yes and for Option A to be true by this argument, variables here are

1. i

2. p

only. And clearly,

" multiple variables having the same memory location " (option A)

is not the case here. Though the, memory location

&i can be accessed by two ways :
&i and *p.

Logic of UNION gives OPTION A. Not this argument


2 votes

Option A is my answer.

Let us analyze.

"Aliasing" means more than one name for a memory location. If one address can be accessed by two or more "SYMBOLIC NAMES".

Most close option is OPTION A.

"multiple variables having the same memory location"

But, here we have to assume symbolic names to be the same as variable identifiers.

int *ptr;
int i;
/* &i : is a symbolic variable
    *p: is a symbolic variable */

But only

/* i and p : are variables */

So, even though we can access the memory location &i, through two symbolic names, this is not the correct argument for OPTION A.

Now, taking the concept of UNION data type solves the issue.

#include <stdio.h>

int main()
	union u
		float f;
		unsigned u;
	} fu;
	printf("The address of the variable fu.f : %p\n", &fu.f );
	printf("The address of the variable fu.u : %p\n", &fu.u );
	printf("The address of the variable fu : %p\n", &fu);

	return 0;

Produces the output:

The address of the variable fu.f : 0x7fff764ceb84
The address of the variable fu.u : 0x7fff764ceb84
The address of the variable fu   : 0x7fff764ceb84

So, option A has been proved. Here multiple variables are having same memory location.

Though , I would like to point out that the language of OPTION A  has made some common aliasing examples ineligible for argument here:

1. Two pointers pointing to same memory location

2. Pointer to a variable, as both the pointer as well as the variable has access to same memory location

But the positive examples are:



# include <stdio.h>

int main()
  int arr[2] = { 1, 2 };
  int i=10;

  /* Write beyond the end of arr. Undefined behaviour in standard C, will write to i in some implementations. */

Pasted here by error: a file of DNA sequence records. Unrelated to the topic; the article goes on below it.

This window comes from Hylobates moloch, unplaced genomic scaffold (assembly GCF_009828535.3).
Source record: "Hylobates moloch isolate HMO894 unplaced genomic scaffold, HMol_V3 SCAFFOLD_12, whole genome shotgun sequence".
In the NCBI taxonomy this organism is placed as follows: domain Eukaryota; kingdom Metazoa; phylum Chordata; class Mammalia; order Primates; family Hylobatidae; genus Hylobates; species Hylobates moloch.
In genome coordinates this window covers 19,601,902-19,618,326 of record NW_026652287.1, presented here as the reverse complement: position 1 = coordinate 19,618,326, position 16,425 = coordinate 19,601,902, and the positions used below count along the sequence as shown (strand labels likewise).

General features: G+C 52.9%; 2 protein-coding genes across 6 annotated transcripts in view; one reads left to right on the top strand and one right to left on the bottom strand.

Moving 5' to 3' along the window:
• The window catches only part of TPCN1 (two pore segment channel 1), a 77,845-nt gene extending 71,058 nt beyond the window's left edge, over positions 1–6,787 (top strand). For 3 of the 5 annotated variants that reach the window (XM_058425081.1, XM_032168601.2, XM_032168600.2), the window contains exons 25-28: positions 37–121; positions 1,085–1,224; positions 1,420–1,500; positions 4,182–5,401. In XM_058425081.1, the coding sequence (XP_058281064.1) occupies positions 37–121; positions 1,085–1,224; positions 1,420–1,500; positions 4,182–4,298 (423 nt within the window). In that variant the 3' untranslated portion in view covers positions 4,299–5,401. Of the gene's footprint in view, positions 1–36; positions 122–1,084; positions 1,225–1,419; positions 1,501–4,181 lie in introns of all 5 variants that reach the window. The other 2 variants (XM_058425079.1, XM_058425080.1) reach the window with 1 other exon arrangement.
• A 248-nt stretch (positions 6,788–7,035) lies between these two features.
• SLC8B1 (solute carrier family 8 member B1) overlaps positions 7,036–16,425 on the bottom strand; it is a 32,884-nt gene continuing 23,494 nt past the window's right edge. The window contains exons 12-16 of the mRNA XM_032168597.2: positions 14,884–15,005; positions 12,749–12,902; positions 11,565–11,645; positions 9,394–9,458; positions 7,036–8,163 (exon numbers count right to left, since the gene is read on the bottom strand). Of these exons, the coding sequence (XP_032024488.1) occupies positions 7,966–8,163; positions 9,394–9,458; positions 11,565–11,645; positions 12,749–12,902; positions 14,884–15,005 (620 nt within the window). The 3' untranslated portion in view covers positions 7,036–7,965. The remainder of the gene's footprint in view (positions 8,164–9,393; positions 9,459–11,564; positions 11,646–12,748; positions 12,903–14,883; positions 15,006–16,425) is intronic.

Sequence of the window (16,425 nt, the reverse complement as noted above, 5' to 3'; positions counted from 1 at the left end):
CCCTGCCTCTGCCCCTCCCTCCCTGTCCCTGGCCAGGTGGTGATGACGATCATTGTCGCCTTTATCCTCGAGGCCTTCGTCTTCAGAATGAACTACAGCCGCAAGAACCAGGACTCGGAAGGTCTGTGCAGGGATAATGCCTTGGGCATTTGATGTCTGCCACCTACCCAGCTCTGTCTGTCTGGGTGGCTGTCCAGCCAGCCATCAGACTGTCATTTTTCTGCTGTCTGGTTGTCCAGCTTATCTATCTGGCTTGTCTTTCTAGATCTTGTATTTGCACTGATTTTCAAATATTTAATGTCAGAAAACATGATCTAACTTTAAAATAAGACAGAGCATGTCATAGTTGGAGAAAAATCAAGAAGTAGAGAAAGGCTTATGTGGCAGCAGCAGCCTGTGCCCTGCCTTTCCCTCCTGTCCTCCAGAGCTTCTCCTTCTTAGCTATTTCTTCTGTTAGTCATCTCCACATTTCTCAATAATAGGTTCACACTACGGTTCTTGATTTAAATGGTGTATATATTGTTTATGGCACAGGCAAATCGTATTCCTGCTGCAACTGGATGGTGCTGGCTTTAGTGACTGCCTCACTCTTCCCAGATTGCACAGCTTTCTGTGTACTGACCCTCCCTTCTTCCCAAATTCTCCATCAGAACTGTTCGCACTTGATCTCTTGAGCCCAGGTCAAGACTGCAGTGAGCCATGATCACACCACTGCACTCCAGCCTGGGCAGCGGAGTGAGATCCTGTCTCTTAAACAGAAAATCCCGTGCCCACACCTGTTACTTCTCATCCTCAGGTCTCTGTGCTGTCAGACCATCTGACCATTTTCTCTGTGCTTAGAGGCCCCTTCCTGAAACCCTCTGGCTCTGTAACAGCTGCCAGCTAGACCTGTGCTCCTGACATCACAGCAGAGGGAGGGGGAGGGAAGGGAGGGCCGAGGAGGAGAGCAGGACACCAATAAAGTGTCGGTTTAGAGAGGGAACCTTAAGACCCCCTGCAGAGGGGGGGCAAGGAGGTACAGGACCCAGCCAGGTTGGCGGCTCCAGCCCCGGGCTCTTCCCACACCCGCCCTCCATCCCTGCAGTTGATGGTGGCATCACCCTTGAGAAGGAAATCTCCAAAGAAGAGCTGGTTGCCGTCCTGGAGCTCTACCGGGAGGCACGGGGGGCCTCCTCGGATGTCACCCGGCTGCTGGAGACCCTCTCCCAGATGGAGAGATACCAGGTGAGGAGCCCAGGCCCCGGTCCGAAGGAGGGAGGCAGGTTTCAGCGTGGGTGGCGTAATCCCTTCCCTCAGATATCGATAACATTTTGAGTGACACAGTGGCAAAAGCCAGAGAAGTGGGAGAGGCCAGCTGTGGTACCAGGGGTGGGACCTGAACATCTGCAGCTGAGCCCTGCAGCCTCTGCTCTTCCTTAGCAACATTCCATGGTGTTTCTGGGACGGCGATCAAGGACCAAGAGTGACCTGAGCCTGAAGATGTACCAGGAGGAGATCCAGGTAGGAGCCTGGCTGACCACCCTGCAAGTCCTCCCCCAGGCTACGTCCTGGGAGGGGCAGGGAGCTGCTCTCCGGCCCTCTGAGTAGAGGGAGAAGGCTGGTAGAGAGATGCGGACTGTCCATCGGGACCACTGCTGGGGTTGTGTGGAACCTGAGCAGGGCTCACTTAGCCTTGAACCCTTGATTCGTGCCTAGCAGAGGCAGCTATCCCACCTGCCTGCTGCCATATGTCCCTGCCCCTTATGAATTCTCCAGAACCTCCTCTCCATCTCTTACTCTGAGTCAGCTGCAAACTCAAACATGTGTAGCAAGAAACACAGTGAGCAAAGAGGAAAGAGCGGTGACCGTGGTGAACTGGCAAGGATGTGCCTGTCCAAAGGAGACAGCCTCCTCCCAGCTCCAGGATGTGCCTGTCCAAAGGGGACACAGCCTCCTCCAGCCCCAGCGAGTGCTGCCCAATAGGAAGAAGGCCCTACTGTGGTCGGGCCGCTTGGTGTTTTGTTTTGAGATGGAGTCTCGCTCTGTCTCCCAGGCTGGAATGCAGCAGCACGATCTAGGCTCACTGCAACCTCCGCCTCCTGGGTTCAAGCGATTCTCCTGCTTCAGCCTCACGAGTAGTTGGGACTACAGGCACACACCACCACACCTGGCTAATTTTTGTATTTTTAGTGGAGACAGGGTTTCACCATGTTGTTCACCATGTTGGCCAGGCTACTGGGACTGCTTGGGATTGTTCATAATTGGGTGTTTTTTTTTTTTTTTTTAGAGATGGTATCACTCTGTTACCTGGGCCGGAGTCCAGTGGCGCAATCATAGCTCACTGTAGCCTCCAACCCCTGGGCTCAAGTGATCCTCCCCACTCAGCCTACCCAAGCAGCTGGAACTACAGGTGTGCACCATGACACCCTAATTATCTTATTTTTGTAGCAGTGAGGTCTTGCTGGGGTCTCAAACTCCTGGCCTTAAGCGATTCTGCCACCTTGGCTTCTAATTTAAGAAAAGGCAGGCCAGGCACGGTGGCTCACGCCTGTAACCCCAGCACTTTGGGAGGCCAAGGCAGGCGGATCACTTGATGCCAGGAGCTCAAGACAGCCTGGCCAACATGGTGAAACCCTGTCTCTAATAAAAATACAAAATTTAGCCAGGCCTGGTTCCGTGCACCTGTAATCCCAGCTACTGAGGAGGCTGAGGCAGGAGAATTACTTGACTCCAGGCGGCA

arr[2] = 20;

  printf("element 0: %d \t", arr[0]); // outputs 1
  printf("element 1: %d \t", arr[1]); // outputs 2
  printf("element 2: %d \t", arr[2]); // outputs 20, if aliasing occurred
  printf("i: %d \t\t", i); // might also output 20, not 10, because of aliasing, but the compiler might have i stored in a register and print 10
  /* arr size is still 2. */
  printf("arr size: %d \n", (sizeof(arr) / sizeof(int)));


1. arr[2], and

2. i

are same.


1 comment

As the answer is already long. Here I am commenting why OPTION C is wrong despite having many supporters here.

Yes, a variable identifier can be used multiple times in a program as we have the concept of scope. Multiple variables with same name may exist but they all would have different locations and are all essentially different.

/* global variable x */
int x ;
int x = 10;
int x;
all these 3 lines represent same variable in memory
line 2 : declaration
line 3: definition and initialization
line 4: forward declaration
/* global variables are stored in global symbol table of c compiler */
void printing()
	printf("Address of GLOBAL x: %p\n", &x);

void printing_local_x()
	/* local variable x*/
	int x = 11;
	/* definition + initialization */
	printf("Address of LOCAL_2 x: %p\n", &x);

int main()
    /* local variable x*/
    int x;
    /* int x = 11; wrong */
    /* local variables are STACK VARIABLES and can only be defined/declared once */
    printf("Address of LOCAL x: %p\n", &x);
    return 0;

The output is:

Address of GLOBAL x: 0x5592945a0010
Address of LOCAL x: 0x7fff9cce20b4
Address of LOCAL_2 x: 0x7fff9cce2094


0 votes

I know this question was asked in 2000 but if asked again its answers would be different, 

Correct answers would be A and C,

 A is called pointer aliasing(C) and C is called (Aliasing or Symbolic Aliasing, like in RUST) 

0 votes
A because aliasing  in programming context refers to same memory mapped to different name i.e access can be done to same memory via different names
–5 votes
ans c)

1 comment

Option a is more appropriate.